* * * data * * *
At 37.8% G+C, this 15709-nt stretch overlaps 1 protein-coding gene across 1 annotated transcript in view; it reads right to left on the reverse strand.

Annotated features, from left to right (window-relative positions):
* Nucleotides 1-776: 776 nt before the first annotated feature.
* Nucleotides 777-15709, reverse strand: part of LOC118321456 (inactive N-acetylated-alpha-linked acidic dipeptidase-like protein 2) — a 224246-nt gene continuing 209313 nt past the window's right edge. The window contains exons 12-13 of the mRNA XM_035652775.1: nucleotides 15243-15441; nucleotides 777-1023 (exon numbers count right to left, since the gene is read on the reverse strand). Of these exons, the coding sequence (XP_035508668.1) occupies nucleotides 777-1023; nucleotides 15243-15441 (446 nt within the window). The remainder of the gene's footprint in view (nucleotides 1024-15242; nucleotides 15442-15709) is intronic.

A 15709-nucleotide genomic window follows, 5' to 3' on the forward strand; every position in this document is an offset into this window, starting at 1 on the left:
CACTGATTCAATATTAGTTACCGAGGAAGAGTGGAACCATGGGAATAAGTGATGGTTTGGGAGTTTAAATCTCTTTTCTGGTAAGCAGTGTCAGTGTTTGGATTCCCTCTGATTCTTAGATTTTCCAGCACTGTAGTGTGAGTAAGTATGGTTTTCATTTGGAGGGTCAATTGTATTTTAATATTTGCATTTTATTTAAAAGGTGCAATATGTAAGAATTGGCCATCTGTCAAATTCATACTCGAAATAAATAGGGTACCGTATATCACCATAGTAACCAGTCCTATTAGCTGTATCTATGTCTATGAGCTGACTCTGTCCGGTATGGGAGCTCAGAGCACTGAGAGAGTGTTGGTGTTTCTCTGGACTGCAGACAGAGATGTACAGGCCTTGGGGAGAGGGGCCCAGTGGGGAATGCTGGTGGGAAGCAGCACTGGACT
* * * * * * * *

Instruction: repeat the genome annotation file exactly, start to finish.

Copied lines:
At 37.8% G+C, this 15709-nt stretch overlaps 1 protein-coding gene across 1 annotated transcript in view; it reads right to left on the reverse strand.

Annotated features, from left to right (window-relative positions):
* Nucleotides 1-776: 776 nt before the first annotated feature.
* Nucleotides 777-15709, reverse strand: part of LOC118321456 (inactive N-acetylated-alpha-linked acidic dipeptidase-like protein 2) — a 224246-nt gene continuing 209313 nt past the window's right edge. The window contains exons 12-13 of the mRNA XM_035652775.1: nucleotides 15243-15441; nucleotides 777-1023 (exon numbers count right to left, since the gene is read on the reverse strand). Of these exons, the coding sequence (XP_035508668.1) occupies nucleotides 777-1023; nucleotides 15243-15441 (446 nt within the window). The remainder of the gene's footprint in view (nucleotides 1024-15242; nucleotides 15442-15709) is intronic.

A 15709-nucleotide genomic window follows, 5' to 3' on the forward strand; every position in this document is an offset into this window, starting at 1 on the left:
CACTGATTCAATATTAGTTACCGAGGAAGAGTGGAACCATGGGAATAAGTGATGGTTTGGGAGTTTAAATCTCTTTTCTGGTAAGCAGTGTCAGTGTTTGGATTCCCTCTGATTCTTAGATTTTCCAGCACTGTAGTGTGAGTAAGTATGGTTTTCATTTGGAGGGTCAATTGTATTTTAATATTTGCATTTTATTTAAAAGGTGCAATATGTAAGAATTGGCCATCTGTCAAATTCATACTCGAAATAAATAGGGTACCGTATATCACCATAGTAACCAGTCCTATTAGCTGTATCTATGTCTATGAGCTGACTCTGTCCGGTATGGGAGCTCAGAGCACTGAGAGAGTGTTGGTGTTTCTCTGGACTGCAGACAGAGATGTACAGGCCTTGGGGAGAGGGGCCCAGTGGGGAATGCTGGTGGGAAGCAGCACTGGACT